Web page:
The Indian rupee: Flirting with overvaluation
- It’s not about auditions, it’s about emotions: Deepak Dhar
- Sebi strengthens procedures for dividend payment, transfer of securities
- Donald Trump slams Opec as cartel pushes harder for high oil prices
- 2002 Gujarat riots: Maya Kodnani acquitted in Naroda Patiya case
- Sebi fines Suzlon Rs1.1 crore for violating insider trading norms
The rupee touched its highest level against the US dollar in 17 months on Wednesday. The Indian currency has rallied against the greenback since the beginning of this year. So have many other emerging market currencies despite the increases in interest rates by the US Federal Reserve. India has also in recent months seen strong capital inflows that have been in excess of what it required to fund a modest current account deficit. These capital inflows have pushed up the value of the domestic currency.
There is an important policy conundrum here. The Reserve Bank of India (RBI) has not tried to prevent the recent rise of the rupee even though it now seems overvalued in real terms. The real effective exchange rate against a basket of 36 other currencies was 118.38 in February—one of the highest levels in many years. Even though Indian exports have recovered in the past few months, it is sobering to remember that currency overvaluation has most often led to higher current account imbalances in the medium term. What happened between 2010 and 2013 is the most recent example.
Many wonder why the Indian central bank has not intervened to keep the rupee down even though it seems overvalued by its own metric. One possible reason could be the excess liquidity that is currently sloshing around in the Indian financial system.
The demonetisation announced by Prime Minister Narendra Modi in early November forced citizens to park their currency holdings with banks. The restrictions on withdrawals meant that the composition of broad money changed dramatically as demand deposits substituted currency in portfolios. Banks remained wary of lending the money pouring into deposits because they were not sure of how long this money would remain with them.
The central bank did try to mop up some of the excess liquidity with the banks through the issue of market stabilization bonds. Yet there is no doubt that there is still too much liquidity at a time when the monetary policy outlook has moved from accommodative to neutral.
Any aggressive buying of dollars by the RBI at this juncture will only add to the excess liquidity that is already so evident in the money market. Informal estimates suggest that the excess liquidity right now is somewhere to the tune of Rs3 trillion. Spending by the government in the new fiscal year that starts in April will also lead to a further injection of liquidity into the financial system.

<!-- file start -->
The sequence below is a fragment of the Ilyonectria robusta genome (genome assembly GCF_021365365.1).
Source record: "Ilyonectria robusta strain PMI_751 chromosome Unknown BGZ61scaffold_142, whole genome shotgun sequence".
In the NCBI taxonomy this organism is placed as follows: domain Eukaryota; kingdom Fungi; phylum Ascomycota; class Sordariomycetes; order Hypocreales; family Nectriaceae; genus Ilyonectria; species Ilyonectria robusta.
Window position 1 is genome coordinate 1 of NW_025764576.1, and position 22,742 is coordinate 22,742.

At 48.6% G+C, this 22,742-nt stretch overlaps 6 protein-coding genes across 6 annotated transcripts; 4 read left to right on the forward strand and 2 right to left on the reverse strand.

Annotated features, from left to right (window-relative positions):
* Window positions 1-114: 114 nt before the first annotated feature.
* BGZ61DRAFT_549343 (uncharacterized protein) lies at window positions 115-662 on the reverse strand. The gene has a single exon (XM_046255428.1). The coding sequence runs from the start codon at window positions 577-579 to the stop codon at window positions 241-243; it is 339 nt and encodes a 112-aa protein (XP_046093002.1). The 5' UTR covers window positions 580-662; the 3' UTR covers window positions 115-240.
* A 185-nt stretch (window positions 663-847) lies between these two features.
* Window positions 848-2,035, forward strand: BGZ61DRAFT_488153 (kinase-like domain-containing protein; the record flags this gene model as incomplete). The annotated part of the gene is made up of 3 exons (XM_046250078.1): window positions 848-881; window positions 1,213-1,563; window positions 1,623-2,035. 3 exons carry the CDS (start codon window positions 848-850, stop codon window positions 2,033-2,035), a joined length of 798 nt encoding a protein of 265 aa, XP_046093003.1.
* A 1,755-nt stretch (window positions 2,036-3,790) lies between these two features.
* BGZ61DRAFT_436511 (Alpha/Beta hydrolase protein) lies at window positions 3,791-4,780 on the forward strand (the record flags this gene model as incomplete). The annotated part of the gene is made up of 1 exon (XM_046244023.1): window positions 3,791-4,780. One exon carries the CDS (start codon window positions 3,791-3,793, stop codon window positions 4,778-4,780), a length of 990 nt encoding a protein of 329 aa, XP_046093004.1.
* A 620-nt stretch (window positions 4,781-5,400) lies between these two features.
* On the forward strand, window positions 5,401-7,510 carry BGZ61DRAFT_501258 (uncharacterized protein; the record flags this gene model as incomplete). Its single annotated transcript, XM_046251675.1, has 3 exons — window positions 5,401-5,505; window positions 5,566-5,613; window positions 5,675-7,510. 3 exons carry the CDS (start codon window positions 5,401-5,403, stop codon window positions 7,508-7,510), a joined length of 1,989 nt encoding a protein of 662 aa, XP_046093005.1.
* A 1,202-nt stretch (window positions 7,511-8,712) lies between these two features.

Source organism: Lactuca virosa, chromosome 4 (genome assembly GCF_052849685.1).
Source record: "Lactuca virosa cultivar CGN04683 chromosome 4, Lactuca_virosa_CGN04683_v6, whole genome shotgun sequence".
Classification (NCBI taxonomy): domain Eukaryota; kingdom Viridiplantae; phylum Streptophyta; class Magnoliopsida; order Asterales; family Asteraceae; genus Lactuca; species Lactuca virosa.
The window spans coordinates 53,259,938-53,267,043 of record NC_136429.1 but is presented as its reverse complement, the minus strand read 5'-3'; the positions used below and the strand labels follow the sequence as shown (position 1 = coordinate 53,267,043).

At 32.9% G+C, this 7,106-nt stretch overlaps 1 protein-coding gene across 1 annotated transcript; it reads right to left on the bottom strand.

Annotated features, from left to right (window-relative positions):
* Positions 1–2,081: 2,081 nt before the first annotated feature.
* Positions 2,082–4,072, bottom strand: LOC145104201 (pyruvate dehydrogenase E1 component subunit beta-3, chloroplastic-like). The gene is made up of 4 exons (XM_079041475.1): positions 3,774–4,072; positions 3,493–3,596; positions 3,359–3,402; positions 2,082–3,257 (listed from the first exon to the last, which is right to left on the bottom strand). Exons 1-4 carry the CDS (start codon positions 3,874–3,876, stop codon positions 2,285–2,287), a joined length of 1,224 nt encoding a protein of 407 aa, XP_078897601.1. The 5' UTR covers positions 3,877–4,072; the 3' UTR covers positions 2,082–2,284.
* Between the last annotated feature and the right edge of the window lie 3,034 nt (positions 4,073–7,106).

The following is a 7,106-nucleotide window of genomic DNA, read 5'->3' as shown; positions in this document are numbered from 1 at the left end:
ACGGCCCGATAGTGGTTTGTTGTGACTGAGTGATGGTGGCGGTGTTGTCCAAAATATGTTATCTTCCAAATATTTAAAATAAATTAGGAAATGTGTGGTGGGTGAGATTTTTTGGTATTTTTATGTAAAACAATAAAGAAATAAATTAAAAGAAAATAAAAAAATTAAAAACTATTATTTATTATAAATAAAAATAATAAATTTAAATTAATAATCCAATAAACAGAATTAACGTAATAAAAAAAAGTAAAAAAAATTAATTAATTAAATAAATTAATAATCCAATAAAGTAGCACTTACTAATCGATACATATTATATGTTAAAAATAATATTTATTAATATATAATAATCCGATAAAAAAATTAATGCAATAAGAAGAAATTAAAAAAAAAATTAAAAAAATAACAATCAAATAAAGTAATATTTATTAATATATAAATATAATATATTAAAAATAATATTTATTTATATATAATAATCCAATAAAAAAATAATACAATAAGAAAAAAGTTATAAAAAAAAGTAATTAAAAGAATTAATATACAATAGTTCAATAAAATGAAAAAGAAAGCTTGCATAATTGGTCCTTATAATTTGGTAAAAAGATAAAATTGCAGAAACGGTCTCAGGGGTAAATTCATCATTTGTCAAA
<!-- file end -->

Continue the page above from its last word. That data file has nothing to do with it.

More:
It is thus likely that the Indian central bank has stayed away from foreign exchange intervention because it does not want to further exacerbate the excess liquidity problem, because it will have to release rupees into the market whenever it buys dollars. Sterilization firepower is limited right now, which is precisely why it had to issue market stabilization bonds in the first place.
The RBI will also have to take into account the fact that loose money market conditions could eventually feed into inflation. Getting the balance right will thus be important. We hope the monetary policy committee will discuss some of these challenges in its next meeting in April.
India is not yet facing the most extreme versions of the impossible trinity—the ability to run an independent monetary policy in a world of capital mobility as well as flexible currencies. Many of the current problems stem from the effects of the banknote ban, especially the excess liquidity that it has created. The question is whether this is a temporary issue that will go away once people begin to withdraw money from their banks or when bank lending picks up. But there can be no doubt that the excess liquidity sloshing in the system right now could be one important reason why the RBI has not been intervening more aggressively in the foreign exchange market to keep the rupee down.
The Modi government will also have to think through this problem. Elements in the Bharatiya Janata Party have traditionally equated a strong currency with economic virility. The Atal Bihari Vajpayee government stood up to such pressures by allowing the RBI under Bimal Jalan to aggressively build up foreign exchange reserves through strong intervention in the market. The next government led by Manmohan Singh saw the RBI under Y. V. Reddy try hard to prevent rupee appreciation at a time when a deluge of capital inflows had threatened to overwhelm Indian monetary policy. It remains to be seen if the Modi government can hold out against the irrational desire to maintain a strong currency in a country that has had high inflation through most of the past decade.
Should the RBI intervene to keep the rupee down? Tell us at firstname.lastname@example.org